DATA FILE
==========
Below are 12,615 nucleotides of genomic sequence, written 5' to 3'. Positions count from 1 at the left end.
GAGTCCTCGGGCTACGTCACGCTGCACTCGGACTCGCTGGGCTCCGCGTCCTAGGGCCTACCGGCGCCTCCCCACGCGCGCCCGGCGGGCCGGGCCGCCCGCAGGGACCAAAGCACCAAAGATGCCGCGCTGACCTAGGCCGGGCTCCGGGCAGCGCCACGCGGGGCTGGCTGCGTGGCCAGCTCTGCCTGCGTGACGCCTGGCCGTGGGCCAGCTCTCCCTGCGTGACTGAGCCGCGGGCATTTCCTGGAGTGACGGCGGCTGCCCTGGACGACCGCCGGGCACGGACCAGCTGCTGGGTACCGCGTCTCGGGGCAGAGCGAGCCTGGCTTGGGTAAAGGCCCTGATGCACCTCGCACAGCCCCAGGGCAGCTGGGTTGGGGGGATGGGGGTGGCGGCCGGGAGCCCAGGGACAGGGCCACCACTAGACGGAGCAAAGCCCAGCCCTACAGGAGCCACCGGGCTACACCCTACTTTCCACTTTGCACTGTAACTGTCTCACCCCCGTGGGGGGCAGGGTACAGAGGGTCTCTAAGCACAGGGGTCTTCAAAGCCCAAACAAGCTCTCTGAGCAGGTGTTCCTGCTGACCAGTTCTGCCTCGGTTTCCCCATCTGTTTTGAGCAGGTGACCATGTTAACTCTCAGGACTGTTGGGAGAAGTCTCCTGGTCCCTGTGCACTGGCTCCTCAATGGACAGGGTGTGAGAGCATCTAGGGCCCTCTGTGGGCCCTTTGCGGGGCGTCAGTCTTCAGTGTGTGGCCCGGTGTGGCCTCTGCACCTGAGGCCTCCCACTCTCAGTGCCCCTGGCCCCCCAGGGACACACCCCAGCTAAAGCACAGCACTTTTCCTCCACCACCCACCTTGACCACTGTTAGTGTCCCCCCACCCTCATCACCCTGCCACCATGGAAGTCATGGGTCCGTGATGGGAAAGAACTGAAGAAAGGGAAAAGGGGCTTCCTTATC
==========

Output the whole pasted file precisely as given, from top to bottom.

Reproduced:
Below are 12,615 nucleotides of genomic sequence, written 5' to 3'. Positions count from 1 at the left end.
GAGTCCTCGGGCTACGTCACGCTGCACTCGGACTCGCTGGGCTCCGCGTCCTAGGGCCTACCGGCGCCTCCCCACGCGCGCCCGGCGGGCCGGGCCGCCCGCAGGGACCAAAGCACCAAAGATGCCGCGCTGACCTAGGCCGGGCTCCGGGCAGCGCCACGCGGGGCTGGCTGCGTGGCCAGCTCTGCCTGCGTGACGCCTGGCCGTGGGCCAGCTCTCCCTGCGTGACTGAGCCGCGGGCATTTCCTGGAGTGACGGCGGCTGCCCTGGACGACCGCCGGGCACGGACCAGCTGCTGGGTACCGCGTCTCGGGGCAGAGCGAGCCTGGCTTGGGTAAAGGCCCTGATGCACCTCGCACAGCCCCAGGGCAGCTGGGTTGGGGGGATGGGGGTGGCGGCCGGGAGCCCAGGGACAGGGCCACCACTAGACGGAGCAAAGCCCAGCCCTACAGGAGCCACCGGGCTACACCCTACTTTCCACTTTGCACTGTAACTGTCTCACCCCCGTGGGGGGCAGGGTACAGAGGGTCTCTAAGCACAGGGGTCTTCAAAGCCCAAACAAGCTCTCTGAGCAGGTGTTCCTGCTGACCAGTTCTGCCTCGGTTTCCCCATCTGTTTTGAGCAGGTGACCATGTTAACTCTCAGGACTGTTGGGAGAAGTCTCCTGGTCCCTGTGCACTGGCTCCTCAATGGACAGGGTGTGAGAGCATCTAGGGCCCTCTGTGGGCCCTTTGCGGGGCGTCAGTCTTCAGTGTGTGGCCCGGTGTGGCCTCTGCACCTGAGGCCTCCCACTCTCAGTGCCCCTGGCCCCCCAGGGACACACCCCAGCTAAAGCACAGCACTTTTCCTCCACCACCCACCTTGACCACTGTTAGTGTCCCCCCACCCTCATCACCCTGCCACCATGGAAGTCATGGGTCCGTGATGGGAAAGAACTGAAGAAAGGGAAAAGGGGCTTCCTTATC